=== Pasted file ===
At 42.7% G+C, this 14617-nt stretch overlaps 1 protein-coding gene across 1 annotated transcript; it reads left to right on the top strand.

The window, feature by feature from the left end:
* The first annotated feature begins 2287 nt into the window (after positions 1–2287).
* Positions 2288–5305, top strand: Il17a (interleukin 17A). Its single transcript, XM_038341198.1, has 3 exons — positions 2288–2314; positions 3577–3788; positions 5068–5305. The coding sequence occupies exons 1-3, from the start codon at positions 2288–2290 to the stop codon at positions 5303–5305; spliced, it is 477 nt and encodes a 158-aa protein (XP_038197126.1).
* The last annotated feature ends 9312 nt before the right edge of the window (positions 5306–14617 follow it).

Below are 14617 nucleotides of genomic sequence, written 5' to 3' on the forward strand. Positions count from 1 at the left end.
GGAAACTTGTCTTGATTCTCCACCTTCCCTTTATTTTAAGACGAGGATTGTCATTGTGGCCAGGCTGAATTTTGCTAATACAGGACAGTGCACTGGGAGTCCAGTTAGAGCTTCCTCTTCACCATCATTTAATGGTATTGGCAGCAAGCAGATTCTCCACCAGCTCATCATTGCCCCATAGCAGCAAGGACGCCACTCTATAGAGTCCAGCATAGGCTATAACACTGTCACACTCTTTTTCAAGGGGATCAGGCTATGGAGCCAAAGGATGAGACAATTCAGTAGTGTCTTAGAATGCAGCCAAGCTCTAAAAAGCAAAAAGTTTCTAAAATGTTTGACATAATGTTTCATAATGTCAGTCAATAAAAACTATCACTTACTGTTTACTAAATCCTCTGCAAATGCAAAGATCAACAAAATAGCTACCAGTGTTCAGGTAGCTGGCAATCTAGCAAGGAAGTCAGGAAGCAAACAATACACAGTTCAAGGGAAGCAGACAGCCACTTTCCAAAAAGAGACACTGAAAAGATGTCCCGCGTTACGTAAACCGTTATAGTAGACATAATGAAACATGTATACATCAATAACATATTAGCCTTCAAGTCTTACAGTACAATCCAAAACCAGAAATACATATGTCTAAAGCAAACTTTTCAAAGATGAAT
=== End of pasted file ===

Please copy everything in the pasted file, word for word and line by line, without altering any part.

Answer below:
At 42.7% G+C, this 14617-nt stretch overlaps 1 protein-coding gene across 1 annotated transcript; it reads left to right on the top strand.

The window, feature by feature from the left end:
* The first annotated feature begins 2287 nt into the window (after positions 1–2287).
* Positions 2288–5305, top strand: Il17a (interleukin 17A). Its single transcript, XM_038341198.1, has 3 exons — positions 2288–2314; positions 3577–3788; positions 5068–5305. The coding sequence occupies exons 1-3, from the start codon at positions 2288–2290 to the stop codon at positions 5303–5305; spliced, it is 477 nt and encodes a 158-aa protein (XP_038197126.1).
* The last annotated feature ends 9312 nt before the right edge of the window (positions 5306–14617 follow it).

Below are 14617 nucleotides of genomic sequence, written 5' to 3' on the forward strand. Positions count from 1 at the left end.
GGAAACTTGTCTTGATTCTCCACCTTCCCTTTATTTTAAGACGAGGATTGTCATTGTGGCCAGGCTGAATTTTGCTAATACAGGACAGTGCACTGGGAGTCCAGTTAGAGCTTCCTCTTCACCATCATTTAATGGTATTGGCAGCAAGCAGATTCTCCACCAGCTCATCATTGCCCCATAGCAGCAAGGACGCCACTCTATAGAGTCCAGCATAGGCTATAACACTGTCACACTCTTTTTCAAGGGGATCAGGCTATGGAGCCAAAGGATGAGACAATTCAGTAGTGTCTTAGAATGCAGCCAAGCTCTAAAAAGCAAAAAGTTTCTAAAATGTTTGACATAATGTTTCATAATGTCAGTCAATAAAAACTATCACTTACTGTTTACTAAATCCTCTGCAAATGCAAAGATCAACAAAATAGCTACCAGTGTTCAGGTAGCTGGCAATCTAGCAAGGAAGTCAGGAAGCAAACAATACACAGTTCAAGGGAAGCAGACAGCCACTTTCCAAAAAGAGACACTGAAAAGATGTCCCGCGTTACGTAAACCGTTATAGTAGACATAATGAAACATGTATACATCAATAACATATTAGCCTTCAAGTCTTACAGTACAATCCAAAACCAGAAATACATATGTCTAAAGCAAACTTTTCAAAGATGAAT